You are here

Log in or register to post comments
judicata
judicata's picture
Offline
Last seen: Never ago
Joined: Jun 26 2008 - 11:55am
Wherefore art thou, humming noise?

Every now and then I get a humming noise from my TT source. When I touch the headshell or wires attached to the cart, the noise changes. When I touch the preamp the noise changes. When I touch the contacts of the interconnects the noise changes. And then it eventually goes away when I've moved enough things around.

Grounding? As I have a Rega TT, there is no ground. There IS one on my phono pre, and on my amp. Would grounding the pre potentially help?

Elk
Elk's picture
Offline
Last seen: 2 months 4 weeks ago
Joined: Dec 26 2006 - 6:32am
Re: Wherefore art thou, humming noise?

This sure "sounds" like a grounding problem.

This may be heresy, but have you tried running a ground wire from the TT to phono pre? (Does the Rega have a three prong grounded plug?)

judicata
judicata's picture
Offline
Last seen: Never ago
Joined: Jun 26 2008 - 11:55am
Re: Wherefore art thou, humming noise?

I dont' know if it is three-pronged plug, but I don't think it does - I'll check when I get home. From where on the TT would i run the grounding wire?

Elk
Elk's picture
Offline
Last seen: 2 months 4 weeks ago
Joined: Dec 26 2006 - 6:32am
Re: Wherefore art thou, humming noise?

TT ground wires begin at the tonearm, attach to the frame and the extend out from the frame to be connected to the phono pre.

I wouldn't try to ground the tonearm as I would be concerned with messing up the way it pivots, etc. but I would try connecting a ground wire from a screw in the frame to the preamp.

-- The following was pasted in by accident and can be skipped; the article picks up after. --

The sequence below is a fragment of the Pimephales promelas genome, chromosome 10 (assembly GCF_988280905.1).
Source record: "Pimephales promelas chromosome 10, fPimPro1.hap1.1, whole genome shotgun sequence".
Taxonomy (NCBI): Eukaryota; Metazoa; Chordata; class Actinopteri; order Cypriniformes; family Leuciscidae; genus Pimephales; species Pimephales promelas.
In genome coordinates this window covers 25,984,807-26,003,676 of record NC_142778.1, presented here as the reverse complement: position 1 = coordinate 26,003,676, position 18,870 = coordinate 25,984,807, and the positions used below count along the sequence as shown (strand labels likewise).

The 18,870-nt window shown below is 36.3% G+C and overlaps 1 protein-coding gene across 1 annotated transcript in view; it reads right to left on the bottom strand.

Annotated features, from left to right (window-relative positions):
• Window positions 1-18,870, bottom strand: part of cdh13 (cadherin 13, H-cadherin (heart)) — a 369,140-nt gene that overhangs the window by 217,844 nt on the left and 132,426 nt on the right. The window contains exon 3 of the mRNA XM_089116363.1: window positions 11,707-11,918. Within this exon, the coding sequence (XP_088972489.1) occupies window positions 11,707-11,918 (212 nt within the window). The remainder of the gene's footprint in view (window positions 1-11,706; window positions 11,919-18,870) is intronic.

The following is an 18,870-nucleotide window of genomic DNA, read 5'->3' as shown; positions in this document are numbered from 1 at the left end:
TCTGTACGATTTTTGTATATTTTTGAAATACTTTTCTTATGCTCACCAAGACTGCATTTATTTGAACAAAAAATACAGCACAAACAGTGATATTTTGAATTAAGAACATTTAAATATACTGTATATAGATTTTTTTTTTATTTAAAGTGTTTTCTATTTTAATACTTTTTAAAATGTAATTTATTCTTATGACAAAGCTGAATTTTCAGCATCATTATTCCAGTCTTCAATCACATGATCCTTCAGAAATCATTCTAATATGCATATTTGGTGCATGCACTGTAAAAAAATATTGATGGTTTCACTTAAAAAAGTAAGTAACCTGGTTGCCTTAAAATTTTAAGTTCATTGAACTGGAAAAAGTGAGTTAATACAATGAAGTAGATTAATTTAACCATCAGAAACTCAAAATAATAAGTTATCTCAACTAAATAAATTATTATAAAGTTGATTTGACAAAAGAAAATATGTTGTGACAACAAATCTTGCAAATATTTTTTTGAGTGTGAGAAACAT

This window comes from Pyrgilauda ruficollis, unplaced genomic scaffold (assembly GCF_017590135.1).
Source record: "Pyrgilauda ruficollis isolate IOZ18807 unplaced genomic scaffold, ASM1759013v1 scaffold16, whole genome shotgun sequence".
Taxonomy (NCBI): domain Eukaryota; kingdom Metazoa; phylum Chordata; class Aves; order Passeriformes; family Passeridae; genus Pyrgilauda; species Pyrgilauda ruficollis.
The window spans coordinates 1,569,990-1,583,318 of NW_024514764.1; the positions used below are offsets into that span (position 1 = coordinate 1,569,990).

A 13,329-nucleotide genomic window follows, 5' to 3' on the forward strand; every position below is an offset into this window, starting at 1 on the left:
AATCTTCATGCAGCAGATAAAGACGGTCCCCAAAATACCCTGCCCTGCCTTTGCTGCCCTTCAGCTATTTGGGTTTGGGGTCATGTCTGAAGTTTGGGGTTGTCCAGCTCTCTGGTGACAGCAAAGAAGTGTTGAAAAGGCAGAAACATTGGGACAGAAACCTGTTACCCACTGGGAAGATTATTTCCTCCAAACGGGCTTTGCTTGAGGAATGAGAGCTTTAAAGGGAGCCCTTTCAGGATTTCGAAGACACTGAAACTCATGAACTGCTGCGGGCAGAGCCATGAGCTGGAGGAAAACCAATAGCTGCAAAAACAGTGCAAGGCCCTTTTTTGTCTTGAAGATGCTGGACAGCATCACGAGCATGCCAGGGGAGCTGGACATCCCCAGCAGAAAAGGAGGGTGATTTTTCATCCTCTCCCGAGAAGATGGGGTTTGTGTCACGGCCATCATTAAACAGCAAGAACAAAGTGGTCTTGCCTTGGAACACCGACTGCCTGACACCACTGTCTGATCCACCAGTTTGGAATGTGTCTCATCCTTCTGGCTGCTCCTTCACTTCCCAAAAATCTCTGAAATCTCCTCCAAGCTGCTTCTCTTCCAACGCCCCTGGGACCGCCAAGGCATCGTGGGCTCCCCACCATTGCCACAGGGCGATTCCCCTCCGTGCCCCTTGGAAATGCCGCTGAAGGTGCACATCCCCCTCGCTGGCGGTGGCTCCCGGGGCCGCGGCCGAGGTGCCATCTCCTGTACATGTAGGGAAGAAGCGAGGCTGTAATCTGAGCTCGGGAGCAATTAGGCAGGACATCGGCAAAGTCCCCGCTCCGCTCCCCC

I don't know Rega turntables well enough to know, but they probably provide the ground through the shield in the RCA interconnect. If so, the connection from the frame to the interconnect may be broken.

My question re three prong plug is more out of curiosity than anything. The TTs I have had all are two prong, but since yours does not have a ground wire it occurs to me that it may separately ground the frame through the power cord. This seems unlikely however as the hum we hear is caused by a minute voltage differential between the TT and phono pre. This would not be eliminated with a power cord ground.

linden518
linden518's picture
Offline
Last seen: Never ago
Joined: Dec 12 2007 - 5:34am
Re: Wherefore art thou, humming noise?

Dude. Totally sounds like a grounding issue. You can try using tonearm cables with grounding wire built in, that way, you get your grounding worked out with minimal fuss. See if you can audition first, so you don't get stuck with a new tonearm cable without having your problem fixed.

Jim Tavegia
Jim Tavegia's picture
Offline
Last seen: Never ago
Joined: Sep 1 2005 - 4:27pm
Re: Wherefore art thou, humming noise?

The Rega ground is the shield of the phono cables...I believe. I would try some of the Gray 69 cent ground lift adaptors on you amp/preamp setup. You may have a ground loop somewhere that is causing your issues. Often people with tube gear have an issue here as well. You could try and use a cheap volt meter and test the continuity from your phono leads from the headshell back. Detach them gently from the cart first.

I have not had any issues with my P3, but I am not surprised having to deal with grounding issues myself at times. Surprisingly, when my current 11 year old house was one year old I had some new wiring installed and had my electrician check out my breaker box. He found most of the connections, including the ground lugs, loose to very loose. Since he tightened them I have had no issues. Just because my builder's electrician is licensed doesn't mean his worker are.

Elk
Elk's picture
Offline
Last seen: 2 months 4 weeks ago
Joined: Dec 26 2006 - 6:32am
Re: Wherefore art thou, humming noise?

Good to point out the main service box connections. They often become loose over time.

Jan Vigne
Jan Vigne's picture
Offline
Last seen: Never ago
Joined: Mar 18 2006 - 12:57pm
Re: Wherefore art thou, humming noise?


Quote: